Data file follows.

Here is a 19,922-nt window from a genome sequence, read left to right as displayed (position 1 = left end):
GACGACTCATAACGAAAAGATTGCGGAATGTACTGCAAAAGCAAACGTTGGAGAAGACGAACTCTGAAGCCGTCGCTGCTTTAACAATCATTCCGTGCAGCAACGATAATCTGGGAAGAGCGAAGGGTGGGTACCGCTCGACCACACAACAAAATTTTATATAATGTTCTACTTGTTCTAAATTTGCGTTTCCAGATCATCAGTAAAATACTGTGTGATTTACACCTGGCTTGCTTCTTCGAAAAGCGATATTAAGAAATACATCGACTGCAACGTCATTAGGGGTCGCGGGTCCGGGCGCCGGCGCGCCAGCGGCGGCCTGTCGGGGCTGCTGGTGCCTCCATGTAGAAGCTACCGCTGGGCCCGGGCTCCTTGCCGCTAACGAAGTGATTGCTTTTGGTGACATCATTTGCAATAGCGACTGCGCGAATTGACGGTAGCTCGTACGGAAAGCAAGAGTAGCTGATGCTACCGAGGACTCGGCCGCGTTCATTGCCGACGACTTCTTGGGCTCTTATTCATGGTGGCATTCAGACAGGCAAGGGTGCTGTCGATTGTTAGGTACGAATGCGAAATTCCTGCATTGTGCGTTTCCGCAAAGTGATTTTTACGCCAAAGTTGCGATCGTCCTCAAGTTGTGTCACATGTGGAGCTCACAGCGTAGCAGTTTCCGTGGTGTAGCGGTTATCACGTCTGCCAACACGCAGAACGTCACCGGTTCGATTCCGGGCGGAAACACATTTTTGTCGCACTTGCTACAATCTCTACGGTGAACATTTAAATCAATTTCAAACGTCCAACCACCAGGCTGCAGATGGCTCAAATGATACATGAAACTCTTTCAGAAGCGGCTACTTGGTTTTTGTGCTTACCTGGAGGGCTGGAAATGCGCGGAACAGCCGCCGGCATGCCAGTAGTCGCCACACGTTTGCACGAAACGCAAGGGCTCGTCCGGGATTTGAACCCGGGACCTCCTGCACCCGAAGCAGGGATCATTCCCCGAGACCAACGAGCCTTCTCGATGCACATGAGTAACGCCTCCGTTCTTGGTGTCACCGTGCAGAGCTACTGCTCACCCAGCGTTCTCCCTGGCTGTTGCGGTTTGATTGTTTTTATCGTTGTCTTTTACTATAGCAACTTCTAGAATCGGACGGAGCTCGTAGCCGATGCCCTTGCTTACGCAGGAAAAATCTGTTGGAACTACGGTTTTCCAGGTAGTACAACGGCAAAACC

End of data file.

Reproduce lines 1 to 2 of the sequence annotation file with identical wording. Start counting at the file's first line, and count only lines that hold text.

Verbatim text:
Here is a 19,922-nt window from a genome sequence, read left to right as displayed (position 1 = left end):
GACGACTCATAACGAAAAGATTGCGGAATGTACTGCAAAAGCAAACGTTGGAGAAGACGAACTCTGAAGCCGTCGCTGCTTTAACAATCATTCCGTGCAGCAACGATAATCTGGGAAGAGCGAAGGGTGGGTACCGCTCGACCACACAACAAAATTTTATATAATGTTCTACTTGTTCTAAATTTGCGTTTCCAGATCATCAGTAAAATACTGTGTGATTTACACCTGGCTTGCTTCTTCGAAAAGCGATATTAAGAAATACATCGACTGCAACGTCATTAGGGGTCGCGGGTCCGGGCGCCGGCGCGCCAGCGGCGGCCTGTCGGGGCTGCTGGTGCCTCCATGTAGAAGCTACCGCTGGGCCCGGGCTCCTTGCCGCTAACGAAGTGATTGCTTTTGGTGACATCATTTGCAATAGCGACTGCGCGAATTGACGGTAGCTCGTACGGAAAGCAAGAGTAGCTGATGCTACCGAGGACTCGGCCGCGTTCATTGCCGACGACTTCTTGGGCTCTTATTCATGGTGGCATTCAGACAGGCAAGGGTGCTGTCGATTGTTAGGTACGAATGCGAAATTCCTGCATTGTGCGTTTCCGCAAAGTGATTTTTACGCCAAAGTTGCGATCGTCCTCAAGTTGTGTCACATGTGGAGCTCACAGCGTAGCAGTTTCCGTGGTGTAGCGGTTATCACGTCTGCCAACACGCAGAACGTCACCGGTTCGATTCCGGGCGGAAACACATTTTTGTCGCACTTGCTACAATCTCTACGGTGAACATTTAAATCAATTTCAAACGTCCAACCACCAGGCTGCAGATGGCTCAAATGATACATGAAACTCTTTCAGAAGCGGCTACTTGGTTTTTGTGCTTACCTGGAGGGCTGGAAATGCGCGGAACAGCCGCCGGCATGCCAGTAGTCGCCACACGTTTGCACGAAACGCAAGGGCTCGTCCGGGATTTGAACCCGGGACCTCCTGCACCCGAAGCAGGGATCATTCCCCGAGACCAACGAGCCTTCTCGATGCACATGAGTAACGCCTCCGTTCTTGGTGTCACCGTGCAGAGCTACTGCTCACCCAGCGTTCTCCCTGGCTGTTGCGGTTTGATTGTTTTTATCGTTGTCTTTTACTATAGCAACTTCTAGAATCGGACGGAGCTCGTAGCCGATGCCCTTGCTTACGCAGGAAAAATCTGTTGGAACTACGGTTTTCCAGGTAGTACAACGGCAAAACC